An unprecedented amount of water was drained from the Westhoek to the sea on Monday. “Such flow rates have never been achieved before,” is stated in the provincial general emergency and intervention plan, which distributed a state of affairs on Monday evening. More rain is expected for Tuesday.
“Thanks to the combination of all the measures taken by the various water managers, very large masses of water were drained towards the sea on Monday,” it said. “Such flow rates have never been achieved before. The discharge on the side channels was even as great as from the IJzer. Depending on the location, the water level generally drops slowly. In a number of places stagnation or even a slight increase was observed. The water managers assume that in the coming days we will no longer see the level peaks we have had in recent days.”
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“The pumps used make a real difference, not only in terms of water discharge, but also because it makes it possible to discharge 24 hours a day instead of having to depend on the tides. Pumps are still being added and that will continue to be the case tomorrow.”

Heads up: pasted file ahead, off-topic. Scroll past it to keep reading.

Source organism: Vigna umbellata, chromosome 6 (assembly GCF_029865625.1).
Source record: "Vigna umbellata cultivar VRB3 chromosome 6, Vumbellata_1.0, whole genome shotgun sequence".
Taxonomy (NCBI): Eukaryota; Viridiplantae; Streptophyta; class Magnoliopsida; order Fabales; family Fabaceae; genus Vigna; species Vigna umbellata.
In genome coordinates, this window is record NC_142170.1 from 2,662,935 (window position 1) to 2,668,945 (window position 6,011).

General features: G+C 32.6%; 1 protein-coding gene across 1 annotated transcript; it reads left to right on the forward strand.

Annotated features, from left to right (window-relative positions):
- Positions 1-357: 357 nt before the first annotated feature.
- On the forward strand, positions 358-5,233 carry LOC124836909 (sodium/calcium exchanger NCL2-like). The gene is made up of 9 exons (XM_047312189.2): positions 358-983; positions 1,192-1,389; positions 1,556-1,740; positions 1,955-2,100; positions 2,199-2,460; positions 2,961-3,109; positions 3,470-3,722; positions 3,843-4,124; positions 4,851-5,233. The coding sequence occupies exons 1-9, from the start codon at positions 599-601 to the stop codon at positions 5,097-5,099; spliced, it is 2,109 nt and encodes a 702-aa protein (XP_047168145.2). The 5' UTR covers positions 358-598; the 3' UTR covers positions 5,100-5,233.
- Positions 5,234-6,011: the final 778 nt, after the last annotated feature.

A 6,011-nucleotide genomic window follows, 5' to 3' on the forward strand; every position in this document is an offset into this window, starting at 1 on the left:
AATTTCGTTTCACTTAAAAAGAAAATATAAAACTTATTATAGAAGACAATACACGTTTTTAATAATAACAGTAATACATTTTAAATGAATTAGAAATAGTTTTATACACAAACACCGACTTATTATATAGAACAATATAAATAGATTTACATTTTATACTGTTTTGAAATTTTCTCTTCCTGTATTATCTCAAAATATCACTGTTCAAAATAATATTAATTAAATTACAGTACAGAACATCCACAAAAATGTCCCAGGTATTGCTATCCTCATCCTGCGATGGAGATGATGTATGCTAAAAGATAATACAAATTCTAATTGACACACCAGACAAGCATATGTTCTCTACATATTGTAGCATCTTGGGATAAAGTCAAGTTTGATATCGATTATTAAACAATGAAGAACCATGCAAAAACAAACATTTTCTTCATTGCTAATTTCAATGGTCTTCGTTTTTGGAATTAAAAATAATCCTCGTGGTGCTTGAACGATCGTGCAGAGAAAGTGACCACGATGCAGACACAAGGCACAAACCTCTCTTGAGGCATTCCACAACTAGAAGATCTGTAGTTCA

One hundred tons of sandbags
The weather forecasts are not unanimously positive. “After a drier period at night, a number of heavy showers are expected on Tuesday morning. Current weather models do not agree on the expected precipitation amounts, but according to the most pessimistic model, up to thirty liters per square meter could fall. In combination with the possible effects of the predicted strong wind on the water surfaces, this will be a situation that will be closely monitored.”
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Defense has been called in for the sandbags since Monday. “The stock of sandbags was continued to be maintained. One hundred tons are processed into sandbags during the night from Monday to Tuesday. The situation on the ground will continue to be monitored in the coming hours and days. We now have to wait and see what tomorrow will bring in terms of rain and wind and what the impact will be locally.”